But anyways, I seem to be one of the few that feels that way.

Edited 2011-05-18 18:45 UTC

Reply Score: 4

RE: Purpose?
by Alfman on Wed 18th May 2011 19:59 in reply to "Purpose?"
Alfman Member since:
2011-01-28

snowbender,

"All those fancy JavaScript applications are basically client-server applications, that use the web browser as their execution environment. Why is something like java webstart not used more?"

Someone else who sees the value of the most flexible platform ever made...thank you!

The reason it didn't have widescale adoption was because of corporate politics and power plays.


For years, the large players have been drooling over "XYZ as a service" to replace "XYZ as an app".

Technically, as we all should know, centralized services have far worse scalability characteristics than local/edge services. Centralized services require full time connectivity, use bandwidth unnecessarily, etc.

However it's well documented that the microsofts, googles, apples want more control, so they deliberately promoted technologies which give them more control.

Google couldn't mine emails for ads if you're email client is an JWS app which lets us them out of the loop.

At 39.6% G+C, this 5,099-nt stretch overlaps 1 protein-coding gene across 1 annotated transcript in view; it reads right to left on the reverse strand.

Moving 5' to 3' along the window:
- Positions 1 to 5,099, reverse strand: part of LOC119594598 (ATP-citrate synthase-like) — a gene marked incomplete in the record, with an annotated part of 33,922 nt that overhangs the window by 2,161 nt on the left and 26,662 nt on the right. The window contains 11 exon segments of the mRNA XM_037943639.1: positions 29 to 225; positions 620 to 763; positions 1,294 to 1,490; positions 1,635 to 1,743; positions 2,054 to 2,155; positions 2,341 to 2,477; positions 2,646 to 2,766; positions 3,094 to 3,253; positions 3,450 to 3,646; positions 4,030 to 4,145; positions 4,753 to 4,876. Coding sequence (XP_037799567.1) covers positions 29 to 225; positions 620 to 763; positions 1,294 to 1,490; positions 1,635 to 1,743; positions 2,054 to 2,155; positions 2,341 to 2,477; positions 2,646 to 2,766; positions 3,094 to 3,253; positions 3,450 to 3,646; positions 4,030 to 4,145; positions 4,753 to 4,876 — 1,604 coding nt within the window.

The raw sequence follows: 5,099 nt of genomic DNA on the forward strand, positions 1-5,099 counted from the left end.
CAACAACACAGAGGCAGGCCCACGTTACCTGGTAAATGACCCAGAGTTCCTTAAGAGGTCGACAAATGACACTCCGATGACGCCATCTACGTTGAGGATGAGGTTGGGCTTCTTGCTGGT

Microsoft was so horrified of the potential for java applets (compared to it's own activex controls) that it used it's embrace, break, extinguished maneuver against java.

Apple couldn't sell a proprietary walled garden in a world where JWS apps are common, therefor it had every incentive to kill them off.

So, although Java Web Start solved many of the problems much better than javascript ever will, it was doomed to fail.


Edit: It seems plausible to me that active support of any one of these players could have brought JWS technology to the masses.

Edited 2011-05-18 20:12 UTC

Reply Parent Score: 2

RE[2]: Purpose?
by twitterfire on Wed 18th May 2011 23:51 in reply to "RE: Purpose?"
twitterfire Member since:
2008-09-11

It's a shame that Java Web Start was killed but we have Silverlight which is still more powerfull than Javascript.

Reply Parent Score: 1

RE: Purpose?
by Soulbender on Thu 19th May 2011 00:27 in reply to "Purpose?"
Soulbender Member since:
2005-08-18

It's probably just me, but... what is the point?